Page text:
Anyway, I do digress a little. The spread that made me gasp was from House Beautiful – an LA home by none other than Mary McDonald. She has an amazing eye for colour and a talent for mixing beautiful pieces – a combination that makes each of her interiors colourful, chic and livable – as well as looking like they have a history!

Perhaps I’m just fed up with the mostly Asian negative attitude towards vintage and antiques – or anything with history. Maybe I should just stop complaining and do something about it!

Sorry for the rant folks, but I feel better now. All images from House Beautiful Feb 08. More details about the feature here.


I have recently discovered, and fallen in love with, the work of a mid-century design firm from L.A. – Monteverdi-Young. I’ve never really been much of a fan of mid-century, I could never understand all the hooplah about it, much preferring design from a decade or two earlier. But the work of some American designers is making me understand why there are so many fans of that era. I didn’t like the Jetson’s- like futuristic looking style of some mid-century, and I still don’t really, but I’m realising that there were designers who still worked with classical lines, but in a more modern and refined way. 1st has been a great source of information for me, especially about less written about designers or firms, and I have learned a lot since I’ve started perusing their weekly updates. Monteverdi-Young is one of the firms I’ve discovered this way. I have not been able to find out much about them (so if anyone reading this has any please pass it on!), except that they were conducting business under another name until the 1950’s, they were quite a well respected producer of furniture, and they were Italian modernists – well, the Monteverdi part of the partnership was at least! I see some details that are reminiscent of Andre Arbus (see the legs on the red sofa and the mahogany buffet), but also a modernism that is quite unique. I’m noticing more and more of their work on 1st Dibs and other antique sites, and they are still quite reasonably priced. I’m going to go out on a limb here and predict that perhaps those prices won’t last for long. Considering the prices ‘designer’ modern furniture can fetch these days, it’s only a matter of time that lesser known designer goods will be the next big thing. My favourites of this design house so far are:

This chair was designed for Monteverdi-Young by Maurice Bailey in the 50’s. Its very modern, but it’s uniqueness is what is so appealing to me. The ebonized wood legs with brass sabots are classic, and I love the faux-croc leather.

A mahogany coffee table from the 60’s is very mid-century modern, but very versatile. I especially love those highly polished brass legs.

Mahogany buffet from the 60’s (love those legs!), with leather-inlay handles. Stunning!

Button-tufted settee covered in mohair from the 50’s. Again, love those legs. Very sexy, and I think this could work is a lot of different interiors too.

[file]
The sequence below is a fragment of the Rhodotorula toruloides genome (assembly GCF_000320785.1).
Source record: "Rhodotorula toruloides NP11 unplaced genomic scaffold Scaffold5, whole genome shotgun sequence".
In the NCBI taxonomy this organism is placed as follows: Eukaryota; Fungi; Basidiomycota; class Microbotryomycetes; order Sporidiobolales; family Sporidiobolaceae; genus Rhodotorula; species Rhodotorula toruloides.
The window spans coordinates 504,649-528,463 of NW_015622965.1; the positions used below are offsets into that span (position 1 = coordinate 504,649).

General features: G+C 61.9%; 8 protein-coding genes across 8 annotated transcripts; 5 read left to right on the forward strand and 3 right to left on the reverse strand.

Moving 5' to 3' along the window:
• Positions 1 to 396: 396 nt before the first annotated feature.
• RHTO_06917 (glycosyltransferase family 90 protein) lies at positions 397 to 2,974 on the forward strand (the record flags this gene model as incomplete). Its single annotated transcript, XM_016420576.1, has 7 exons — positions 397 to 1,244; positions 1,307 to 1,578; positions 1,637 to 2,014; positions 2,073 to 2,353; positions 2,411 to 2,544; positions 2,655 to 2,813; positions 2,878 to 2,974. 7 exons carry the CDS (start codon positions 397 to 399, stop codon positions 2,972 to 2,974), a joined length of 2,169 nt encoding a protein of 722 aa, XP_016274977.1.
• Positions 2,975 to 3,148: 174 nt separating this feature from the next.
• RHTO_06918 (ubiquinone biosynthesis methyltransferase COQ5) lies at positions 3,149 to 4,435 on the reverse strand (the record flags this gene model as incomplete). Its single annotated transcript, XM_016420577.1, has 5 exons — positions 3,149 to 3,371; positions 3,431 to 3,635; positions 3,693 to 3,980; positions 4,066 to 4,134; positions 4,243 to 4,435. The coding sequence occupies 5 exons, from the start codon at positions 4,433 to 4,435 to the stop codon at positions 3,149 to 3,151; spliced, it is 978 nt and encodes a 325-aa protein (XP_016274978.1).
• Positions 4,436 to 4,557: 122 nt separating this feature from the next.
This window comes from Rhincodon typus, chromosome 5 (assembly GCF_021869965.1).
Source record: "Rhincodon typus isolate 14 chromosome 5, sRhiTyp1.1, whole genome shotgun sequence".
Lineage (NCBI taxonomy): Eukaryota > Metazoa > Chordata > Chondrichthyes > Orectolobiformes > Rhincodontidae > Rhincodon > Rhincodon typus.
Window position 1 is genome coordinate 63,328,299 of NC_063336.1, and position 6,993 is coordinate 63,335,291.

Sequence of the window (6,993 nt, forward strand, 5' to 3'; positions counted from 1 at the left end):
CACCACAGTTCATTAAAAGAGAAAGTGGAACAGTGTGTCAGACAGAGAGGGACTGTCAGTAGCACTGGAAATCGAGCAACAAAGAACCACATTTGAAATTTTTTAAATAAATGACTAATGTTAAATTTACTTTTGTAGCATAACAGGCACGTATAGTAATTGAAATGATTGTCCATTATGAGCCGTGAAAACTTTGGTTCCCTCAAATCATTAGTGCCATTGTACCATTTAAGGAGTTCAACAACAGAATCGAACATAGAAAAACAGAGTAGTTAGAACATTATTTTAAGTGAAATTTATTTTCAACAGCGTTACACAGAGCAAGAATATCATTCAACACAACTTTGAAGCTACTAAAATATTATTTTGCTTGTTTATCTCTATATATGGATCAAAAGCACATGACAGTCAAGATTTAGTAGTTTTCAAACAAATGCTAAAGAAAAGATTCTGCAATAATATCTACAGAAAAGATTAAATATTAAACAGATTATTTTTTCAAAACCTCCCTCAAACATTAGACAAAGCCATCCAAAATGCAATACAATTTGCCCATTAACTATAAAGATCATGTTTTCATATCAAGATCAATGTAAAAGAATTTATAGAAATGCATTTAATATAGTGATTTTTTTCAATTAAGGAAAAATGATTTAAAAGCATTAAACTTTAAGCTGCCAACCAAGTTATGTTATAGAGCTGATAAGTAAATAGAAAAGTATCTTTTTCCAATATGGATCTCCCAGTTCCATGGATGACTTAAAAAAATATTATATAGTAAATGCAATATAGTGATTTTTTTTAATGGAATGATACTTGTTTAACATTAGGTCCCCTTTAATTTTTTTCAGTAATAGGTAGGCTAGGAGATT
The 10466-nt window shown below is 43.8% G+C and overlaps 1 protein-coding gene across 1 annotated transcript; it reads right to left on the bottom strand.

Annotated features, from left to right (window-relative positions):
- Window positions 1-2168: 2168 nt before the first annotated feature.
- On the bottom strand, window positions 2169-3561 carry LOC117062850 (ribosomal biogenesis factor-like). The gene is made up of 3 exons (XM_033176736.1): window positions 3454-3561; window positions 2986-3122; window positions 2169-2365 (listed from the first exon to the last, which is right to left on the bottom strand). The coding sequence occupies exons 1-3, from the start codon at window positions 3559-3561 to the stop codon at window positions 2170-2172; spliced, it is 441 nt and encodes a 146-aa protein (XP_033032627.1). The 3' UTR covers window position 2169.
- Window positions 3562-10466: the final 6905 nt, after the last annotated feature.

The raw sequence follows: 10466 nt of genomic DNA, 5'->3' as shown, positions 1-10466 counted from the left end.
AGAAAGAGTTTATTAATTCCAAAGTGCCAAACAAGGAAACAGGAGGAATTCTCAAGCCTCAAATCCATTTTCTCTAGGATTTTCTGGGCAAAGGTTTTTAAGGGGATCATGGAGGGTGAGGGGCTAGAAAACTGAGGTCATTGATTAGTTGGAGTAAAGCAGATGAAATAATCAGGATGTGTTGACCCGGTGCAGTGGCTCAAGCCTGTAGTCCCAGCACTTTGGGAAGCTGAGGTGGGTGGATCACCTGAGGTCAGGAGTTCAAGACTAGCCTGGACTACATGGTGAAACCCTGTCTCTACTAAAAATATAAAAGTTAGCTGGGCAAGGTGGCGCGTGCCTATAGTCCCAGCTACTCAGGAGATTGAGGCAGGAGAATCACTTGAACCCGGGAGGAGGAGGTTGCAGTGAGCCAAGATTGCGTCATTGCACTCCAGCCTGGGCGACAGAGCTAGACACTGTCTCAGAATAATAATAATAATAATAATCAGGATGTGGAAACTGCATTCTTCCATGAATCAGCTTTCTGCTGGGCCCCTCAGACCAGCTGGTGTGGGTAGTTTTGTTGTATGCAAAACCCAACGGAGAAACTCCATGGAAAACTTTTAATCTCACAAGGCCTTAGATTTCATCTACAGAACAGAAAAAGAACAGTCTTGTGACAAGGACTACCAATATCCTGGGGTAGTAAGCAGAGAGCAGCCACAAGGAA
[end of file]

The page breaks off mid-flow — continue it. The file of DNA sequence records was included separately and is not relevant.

Another sofa that I love, it has great lines, and I love that wooden base.
All images from 1st

Barbara Barry

Barbara Barry is one of my all time favorite designers, so it’s suprising how long it’s taken for me to post about her. To me, she has a innate sense of timeless style that exudes grace and femininity. I have loved almost everything she has designed, from her beautiful interiors, to the products she has designed for a multitude of companies.
This particular project is a 12,000 square foot home in Piedmont, California. It’s a french style mansion, built in 1922 and designed by architect Albert Farr. Barry says she was inspired by the work of Emile-Jacques Ruhlmann and Paul Dupre-Lafon when re-designing the entire interior of the house, right down to the wine cellar. The house is furnished with a mix of french antiques purchased on a trip to Paris, pieces from her furniture collections with Baker, lighting from her collection with Boyd, and some custom designed pieces.

The grand facade.
To me this room is so classic, and I can’t stop looking at it. I don’t know how servicable it would be with all those pale colours though (but I’m guessing with that kind of money you don’t need to worry about practicalities). Barry designed most of the pieces in the living room. Furniture from Baker, lighting from Boyd, and rug from Tufenkian. Fabrics from Cowtan & Tout.
Armchair is from Amy Perlin antiques in NY, fabric from Manuel Canovas.
I just adore this image, the room is just so beautiful. I love everything, from the drapes, to – well let’s just say I love it all. Details same as above.
A 1961 Richard Diebenkorn painting sits above the sofa.
I love the colours of this room, it’s very elegant, but also not too feminine. A 1940’s Bagues chandelier sits above a custom table and chairs in the dining room, fabric by Great Plains. Vintage french wallpaper panel hangs on rear wall.